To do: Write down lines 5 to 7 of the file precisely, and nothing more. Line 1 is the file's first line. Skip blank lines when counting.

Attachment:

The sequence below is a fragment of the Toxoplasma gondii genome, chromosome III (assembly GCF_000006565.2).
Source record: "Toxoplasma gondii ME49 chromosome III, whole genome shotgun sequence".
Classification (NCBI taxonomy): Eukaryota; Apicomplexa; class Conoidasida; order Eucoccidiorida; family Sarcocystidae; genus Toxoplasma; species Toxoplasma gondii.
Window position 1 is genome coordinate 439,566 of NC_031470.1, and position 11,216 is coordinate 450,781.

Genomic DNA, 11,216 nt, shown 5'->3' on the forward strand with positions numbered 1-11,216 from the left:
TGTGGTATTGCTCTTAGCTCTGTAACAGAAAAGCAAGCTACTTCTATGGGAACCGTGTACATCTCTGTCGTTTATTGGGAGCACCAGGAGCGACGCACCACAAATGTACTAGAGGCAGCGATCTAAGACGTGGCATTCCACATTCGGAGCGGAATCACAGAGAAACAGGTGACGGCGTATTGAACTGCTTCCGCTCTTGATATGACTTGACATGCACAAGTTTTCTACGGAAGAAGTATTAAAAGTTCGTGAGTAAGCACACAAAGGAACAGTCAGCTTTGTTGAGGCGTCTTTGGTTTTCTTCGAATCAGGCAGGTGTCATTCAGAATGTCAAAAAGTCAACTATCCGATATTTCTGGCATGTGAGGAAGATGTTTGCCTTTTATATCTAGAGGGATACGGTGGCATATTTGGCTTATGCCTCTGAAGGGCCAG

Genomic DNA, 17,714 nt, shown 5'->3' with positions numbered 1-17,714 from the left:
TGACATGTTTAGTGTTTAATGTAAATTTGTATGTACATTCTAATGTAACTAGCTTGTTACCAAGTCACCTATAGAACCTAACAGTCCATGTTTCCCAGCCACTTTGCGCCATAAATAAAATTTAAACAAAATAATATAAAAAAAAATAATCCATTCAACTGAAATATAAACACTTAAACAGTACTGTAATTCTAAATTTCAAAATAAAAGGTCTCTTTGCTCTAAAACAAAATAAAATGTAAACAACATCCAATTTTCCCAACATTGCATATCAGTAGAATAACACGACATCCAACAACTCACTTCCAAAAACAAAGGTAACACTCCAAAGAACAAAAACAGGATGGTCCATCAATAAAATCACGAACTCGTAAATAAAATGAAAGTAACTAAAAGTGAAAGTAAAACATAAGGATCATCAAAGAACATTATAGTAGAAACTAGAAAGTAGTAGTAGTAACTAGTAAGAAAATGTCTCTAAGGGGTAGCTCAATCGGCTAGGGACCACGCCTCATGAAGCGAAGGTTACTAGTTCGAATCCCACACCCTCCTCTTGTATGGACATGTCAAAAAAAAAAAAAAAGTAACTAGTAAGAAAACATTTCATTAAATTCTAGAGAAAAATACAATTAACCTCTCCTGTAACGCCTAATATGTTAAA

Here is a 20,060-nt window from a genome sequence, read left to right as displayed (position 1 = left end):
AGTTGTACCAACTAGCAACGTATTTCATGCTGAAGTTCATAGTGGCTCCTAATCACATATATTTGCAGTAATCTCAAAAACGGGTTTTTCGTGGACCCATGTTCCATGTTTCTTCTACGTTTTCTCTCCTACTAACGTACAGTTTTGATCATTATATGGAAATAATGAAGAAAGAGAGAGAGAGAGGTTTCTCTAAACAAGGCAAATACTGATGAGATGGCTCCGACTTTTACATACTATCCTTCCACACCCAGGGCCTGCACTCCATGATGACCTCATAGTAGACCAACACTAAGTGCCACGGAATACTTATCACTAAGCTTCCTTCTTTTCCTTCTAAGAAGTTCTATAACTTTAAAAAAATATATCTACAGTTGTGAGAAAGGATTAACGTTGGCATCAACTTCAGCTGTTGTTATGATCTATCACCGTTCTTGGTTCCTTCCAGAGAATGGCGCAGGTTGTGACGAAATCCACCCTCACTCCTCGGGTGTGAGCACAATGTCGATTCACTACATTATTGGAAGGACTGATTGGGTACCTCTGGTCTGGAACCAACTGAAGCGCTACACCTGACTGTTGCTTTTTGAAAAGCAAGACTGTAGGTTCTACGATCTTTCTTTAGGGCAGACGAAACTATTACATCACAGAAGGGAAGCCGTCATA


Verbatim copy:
Genomic DNA, 11,216 nt, shown 5'->3' on the forward strand with positions numbered 1-11,216 from the left:
TGTGGTATTGCTCTTAGCTCTGTAACAGAAAAGCAAGCTACTTCTATGGGAACCGTGTACATCTCTGTCGTTTATTGGGAGCACCAGGAGCGACGCACCACAAATGTACTAGAGGCAGCGATCTAAGACGTGGCATTCCACATTCGGAGCGGAATCACAGAGAAACAGGTGACGGCGTATTGAACTGCTTCCGCTCTTGATATGACTTGACATGCACAAGTTTTCTACGGAAGAAGTATTAAAAGTTCGTGAGTAAGCACACAAAGGAACAGTCAGCTTTGTTGAGGCGTCTTTGGTTTTCTTCGAATCAGGCAGGTGTCATTCAGAATGTCAAAAAGTCAACTATCCGATATTTCTGGCATGTGAGGAAGATGTTTGCCTTTTATATCTAGAGGGATACGGTGGCATATTTGGCTTATGCCTCTGAAGGGCCAG

Genomic DNA, 17,714 nt, shown 5'->3' with positions numbered 1-17,714 from the left: